One of the biggest challenges to China’s Middle East policy, however, remains locked in the regional tensions, both domestic and interstate; therefore, we wee in China a leadership that is careful not to get too deeply involved in undesirable diplomatic complications. Whilst initially this appeared to pose a marginal issue for China, with the combination of time and reality, this proposal is being increasingly challenged. Against a backdrop of mistrust between China and the U.S. – the architect of the security in the region – alongside interregional dynamics, this is an area that Beijing is struggling to navigate. China needs to be more aware of how to move around in the region. Similarly, China had a clear agenda to carry forward when building stronger relationships with countries in southern Europe, like Spain, France, and Italy. While Beijing has the potential and the tendency to do so in the rest of the area, it has not yet formulated a holistic plan for interacting with the wider Mediterranean region as a whole.
But what role does American influence play in Chinese foreign policy in the region? And how 2021 will look like in Sino-Israeli political and economic relations with the new Biden-led U.S. administration now in charge?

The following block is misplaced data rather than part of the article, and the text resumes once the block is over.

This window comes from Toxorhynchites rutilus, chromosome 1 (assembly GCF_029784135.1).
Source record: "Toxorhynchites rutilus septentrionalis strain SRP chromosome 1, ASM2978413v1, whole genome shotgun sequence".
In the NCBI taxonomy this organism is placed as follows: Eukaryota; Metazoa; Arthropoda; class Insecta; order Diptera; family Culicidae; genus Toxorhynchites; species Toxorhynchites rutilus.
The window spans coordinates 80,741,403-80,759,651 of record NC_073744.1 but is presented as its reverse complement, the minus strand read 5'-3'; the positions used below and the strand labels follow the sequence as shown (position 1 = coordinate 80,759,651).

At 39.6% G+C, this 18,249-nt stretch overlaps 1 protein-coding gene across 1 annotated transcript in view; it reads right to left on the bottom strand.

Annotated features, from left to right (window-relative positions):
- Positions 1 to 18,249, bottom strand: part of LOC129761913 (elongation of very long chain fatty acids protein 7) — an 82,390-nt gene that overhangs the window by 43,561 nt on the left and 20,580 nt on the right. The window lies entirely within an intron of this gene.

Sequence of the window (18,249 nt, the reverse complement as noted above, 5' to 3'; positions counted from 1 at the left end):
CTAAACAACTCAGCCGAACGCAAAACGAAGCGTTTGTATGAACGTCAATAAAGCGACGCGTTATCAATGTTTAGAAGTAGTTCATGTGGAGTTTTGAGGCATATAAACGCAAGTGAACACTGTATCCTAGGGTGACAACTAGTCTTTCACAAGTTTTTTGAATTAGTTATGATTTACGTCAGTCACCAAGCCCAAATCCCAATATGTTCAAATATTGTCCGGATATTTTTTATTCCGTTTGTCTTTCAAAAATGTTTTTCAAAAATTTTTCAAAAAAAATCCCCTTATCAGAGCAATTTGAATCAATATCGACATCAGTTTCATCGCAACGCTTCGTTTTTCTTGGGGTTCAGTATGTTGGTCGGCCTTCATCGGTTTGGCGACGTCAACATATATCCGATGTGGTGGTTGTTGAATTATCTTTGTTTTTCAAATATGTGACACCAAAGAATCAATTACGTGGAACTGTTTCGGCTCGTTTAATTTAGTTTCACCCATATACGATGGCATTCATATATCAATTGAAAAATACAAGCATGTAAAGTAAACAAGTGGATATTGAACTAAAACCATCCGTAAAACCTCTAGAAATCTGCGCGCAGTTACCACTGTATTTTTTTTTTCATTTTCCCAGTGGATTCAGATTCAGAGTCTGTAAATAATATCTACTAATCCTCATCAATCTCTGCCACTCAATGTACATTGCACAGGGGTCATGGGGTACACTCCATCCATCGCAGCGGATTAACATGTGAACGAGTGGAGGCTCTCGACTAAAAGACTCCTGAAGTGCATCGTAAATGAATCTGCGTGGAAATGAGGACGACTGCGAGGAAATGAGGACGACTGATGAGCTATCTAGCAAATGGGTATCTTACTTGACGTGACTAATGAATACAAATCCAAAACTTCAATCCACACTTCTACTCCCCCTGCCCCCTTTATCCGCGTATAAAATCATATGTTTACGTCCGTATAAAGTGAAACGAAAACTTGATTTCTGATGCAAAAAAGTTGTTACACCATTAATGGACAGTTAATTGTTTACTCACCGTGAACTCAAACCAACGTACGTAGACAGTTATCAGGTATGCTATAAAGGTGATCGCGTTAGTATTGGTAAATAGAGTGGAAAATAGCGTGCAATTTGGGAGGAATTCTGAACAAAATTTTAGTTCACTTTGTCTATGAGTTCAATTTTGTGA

Washington has long pressured Israel to stop cooperation with China in several ways and has taken actions to discourage the involvement of other key countries in the BRI. Professor She provides a list of at least five domains of future competition in the Middle East between China and the U.S.: the access to strategically important areas; the security and military sales; the high-tech sector; and, last but not least, soft power in the region. President Biden is still trying to formulate a policy to be adopted in the region, but Professor She is cautiously optimistic about future Sino-American opportunities of cooperation in the region.
As reported by Brandon Friedman, Director of Research at the Moshe Dayan Center for Middle Eastern and African Studies at Tel Aviv University, an extraordinary relationship rooted in historical and strategic variables binds the U.S. and Israel. In 1985, Israel was the first country that enjoyed a Free Trade Agreement with the U.S., which quickly became Israel’s larger trading partner. Their diplomatic cooperation in peacemaking is particularly notorious: the U.S. played a vital role in Israel’s peace process with Egypt and Jordan and in establishing their economic ties, as well as trade with Turkey. Israel attempted to make with Palestine in 1999 and most recently there were Israeli normalization agreements with Sudan, Morocco, and the United Arab Emirates. The U.S. also was a key ally in diplomacy confronting Iran. In 2016 the U.S. has finalized a $38 billion package of military aid for Israel for the next 10 years and it accounts for 20% of Israel’s defense budget alongside nearly the entire Israel’s defense procurement budget.